The Samford University Center for Science and Religion hosted noted author and speaker John Haught of Georgetown University’s Woodstock Theological Center Oct. 29.
Haught, a noted Catholic scholar of science and Christianity, is the author of 19 books, including Science and Faith: A New Introduction, Making Sense of Evolution: Darwin, God and the Drama of Life, God and the New Atheism: A Critical Response to Dawkins, Harris, and Hitchens, and Christianity and Science: Toward a Theology of Nature. He spoke on the subject of "Evolution and Faith: What is the Problem?" at a packed morning convocation in Reid Chapel.
Haught began his talk by noting that in the last decade an international survey by Science magazine found that the U.S. was next-to-last in the percentage of the population that believes that humans developed from earlier species (40 percent to Turkey’s 27 percent). From the “Monkey Trial” in the last century to Kitzmiller v. Dover Area School District in this one, Americans are almost uniquely uncomfortable with the science of evolution.
“So what’s the problem?,” Haught asked. “Why is there so much fuss about evolution?” He said that, to many believers, nothing less than the existence of a creator is at stake. “If natural selection is the cause of living diversity and design and the wonders of life, what place is there for a creator?,” he asked.
Haught answered that question pretty neatly, and in under an hour, by describing Darwinian evolution and religious belief not only as compatible but as inextricably linked. “Divine providence and wisdom, instead of being contradictory to evolution, actually underlie evolutionary processes,” he said.
That is not to suggest that Haught is a proponent of the Intelligent Design (ID) movement. Early in his address, Haught displayed a map showing the many areas of the U.S. where activists have recently attempted to ban or undermine the teaching of evolution in public schools. The 2004 decision of the public school board of Dover, Pennsylvania, to allow teaching of the inherently religious ID content alongside science led to a landmark lawsuit in which Haught participated as a witness for the plaintiffs.
The school board defendants in Kitzmiller v. Dover, like ID activists elsewhere, advocated presenting both science and ID and letting children decide which to believe. “This struck many scientists as comparable to asking the kids to decide between chemistry and alchemy, between phrenology and neurology, between magic and physics, or between astrology and astronomy,” Haught said.
The judge in the case famously decried the “breathtaking inanity” of the school board and ruled that its decision violated the establishment clause of the 1st Amendment of the U.S. Constitution. For his part, Haught testified that ID is “not good science and, even more, not good theology.”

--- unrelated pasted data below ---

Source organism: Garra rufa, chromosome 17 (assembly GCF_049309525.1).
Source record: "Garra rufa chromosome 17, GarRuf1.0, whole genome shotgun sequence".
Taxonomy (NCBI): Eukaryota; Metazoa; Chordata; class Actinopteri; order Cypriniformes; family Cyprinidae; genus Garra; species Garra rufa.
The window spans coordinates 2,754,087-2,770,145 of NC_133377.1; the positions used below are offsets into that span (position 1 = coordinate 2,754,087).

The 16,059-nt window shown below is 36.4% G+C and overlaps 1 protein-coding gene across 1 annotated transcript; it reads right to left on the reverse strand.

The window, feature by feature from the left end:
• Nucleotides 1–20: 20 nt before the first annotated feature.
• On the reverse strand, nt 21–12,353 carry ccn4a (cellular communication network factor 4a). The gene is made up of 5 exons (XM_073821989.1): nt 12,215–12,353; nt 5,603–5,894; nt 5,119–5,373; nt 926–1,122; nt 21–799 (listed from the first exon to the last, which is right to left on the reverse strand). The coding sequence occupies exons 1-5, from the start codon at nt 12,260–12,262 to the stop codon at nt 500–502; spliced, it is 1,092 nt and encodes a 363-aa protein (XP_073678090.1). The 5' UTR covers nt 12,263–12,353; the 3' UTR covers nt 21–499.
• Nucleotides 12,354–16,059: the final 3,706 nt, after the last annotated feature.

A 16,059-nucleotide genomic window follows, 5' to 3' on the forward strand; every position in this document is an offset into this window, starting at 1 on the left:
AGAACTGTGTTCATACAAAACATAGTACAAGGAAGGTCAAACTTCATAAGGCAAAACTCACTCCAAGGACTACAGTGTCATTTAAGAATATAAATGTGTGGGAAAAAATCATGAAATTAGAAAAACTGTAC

Haught returned to the subject of ID later in his lecture, as he weighed the complexity and “deep time” of evolution against the idea of a ready-made universe. “The God of the Bible is, above all, a god who makes and keeps promises,” Haught said. “But what is a promise if not something that opens up the future?” The idea of design, he said, suggests a finished and frozen universe without freedom or promise, and denies the drama of a creator who “participates fully in the struggle and survival of life.”
“It seems to me that those who are fixated on design rather than promise are almost in a tantrum-like way demanding, 'I want lucidity right now!',” Haught said. He compared that impatient demand to the abrasive rigidity of “new atheism,” a subject he addressed later that evening at Samford.
Speaking of impatience, Haught noted that the deep time of the universe–including the many billions of years preceding even the simplest forms of life—presents special problems for those who believe that modern human life was a creator’s goal. He said that if one thinks of the 13.8 billion-year old universe as a library containing 30 volumes of 450 pages each, with each page representing one million years, then human ethical aspiration and faith are low down on page 450 of volume 30.
Why would a creator take so long to get around to the point of creation? Haught sees in that period a creator’s “concern for the independence of creation” and, perhaps, divine love of a good story.
Haught touched on some scientific and theological problems that continue to trouble him–notably the problem of suffering, which he said troubled Darwin, too. But for all of the fuss over the subject of religion and science in this country, Haught made reconciliation look quite simple. “I find, as someone familiar with evolution,” he said, “that accepting evolution is quite compatible with looking upon nature as promise rather than as fixed design”.
Learn more about The Samford University Center for Science and Religion